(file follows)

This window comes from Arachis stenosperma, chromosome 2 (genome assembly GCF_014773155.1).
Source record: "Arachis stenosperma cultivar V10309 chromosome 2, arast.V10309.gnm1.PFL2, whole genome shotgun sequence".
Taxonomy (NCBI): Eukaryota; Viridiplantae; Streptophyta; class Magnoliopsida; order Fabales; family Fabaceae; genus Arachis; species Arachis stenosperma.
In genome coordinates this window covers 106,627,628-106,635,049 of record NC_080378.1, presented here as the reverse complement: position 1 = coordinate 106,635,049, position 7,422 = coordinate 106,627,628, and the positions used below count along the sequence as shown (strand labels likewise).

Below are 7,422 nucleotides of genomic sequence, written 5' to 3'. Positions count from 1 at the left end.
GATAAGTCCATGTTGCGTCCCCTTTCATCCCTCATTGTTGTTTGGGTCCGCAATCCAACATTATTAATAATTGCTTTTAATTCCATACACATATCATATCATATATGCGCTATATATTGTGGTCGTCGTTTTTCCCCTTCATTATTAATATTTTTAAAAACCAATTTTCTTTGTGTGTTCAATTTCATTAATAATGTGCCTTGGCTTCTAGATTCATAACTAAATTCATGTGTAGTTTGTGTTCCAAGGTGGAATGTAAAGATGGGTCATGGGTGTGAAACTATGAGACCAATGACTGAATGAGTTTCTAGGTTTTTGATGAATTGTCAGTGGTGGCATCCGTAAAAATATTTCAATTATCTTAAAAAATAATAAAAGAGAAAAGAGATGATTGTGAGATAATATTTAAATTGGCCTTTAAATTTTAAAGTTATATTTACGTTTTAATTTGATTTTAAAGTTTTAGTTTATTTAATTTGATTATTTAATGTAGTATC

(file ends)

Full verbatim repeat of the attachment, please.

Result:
This window comes from Arachis stenosperma, chromosome 2 (genome assembly GCF_014773155.1).
Source record: "Arachis stenosperma cultivar V10309 chromosome 2, arast.V10309.gnm1.PFL2, whole genome shotgun sequence".
Taxonomy (NCBI): Eukaryota; Viridiplantae; Streptophyta; class Magnoliopsida; order Fabales; family Fabaceae; genus Arachis; species Arachis stenosperma.
In genome coordinates this window covers 106,627,628-106,635,049 of record NC_080378.1, presented here as the reverse complement: position 1 = coordinate 106,635,049, position 7,422 = coordinate 106,627,628, and the positions used below count along the sequence as shown (strand labels likewise).

Below are 7,422 nucleotides of genomic sequence, written 5' to 3'. Positions count from 1 at the left end.
GATAAGTCCATGTTGCGTCCCCTTTCATCCCTCATTGTTGTTTGGGTCCGCAATCCAACATTATTAATAATTGCTTTTAATTCCATACACATATCATATCATATATGCGCTATATATTGTGGTCGTCGTTTTTCCCCTTCATTATTAATATTTTTAAAAACCAATTTTCTTTGTGTGTTCAATTTCATTAATAATGTGCCTTGGCTTCTAGATTCATAACTAAATTCATGTGTAGTTTGTGTTCCAAGGTGGAATGTAAAGATGGGTCATGGGTGTGAAACTATGAGACCAATGACTGAATGAGTTTCTAGGTTTTTGATGAATTGTCAGTGGTGGCATCCGTAAAAATATTTCAATTATCTTAAAAAATAATAAAAGAGAAAAGAGATGATTGTGAGATAATATTTAAATTGGCCTTTAAATTTTAAAGTTATATTTACGTTTTAATTTGATTTTAAAGTTTTAGTTTATTTAATTTGATTATTTAATGTAGTATC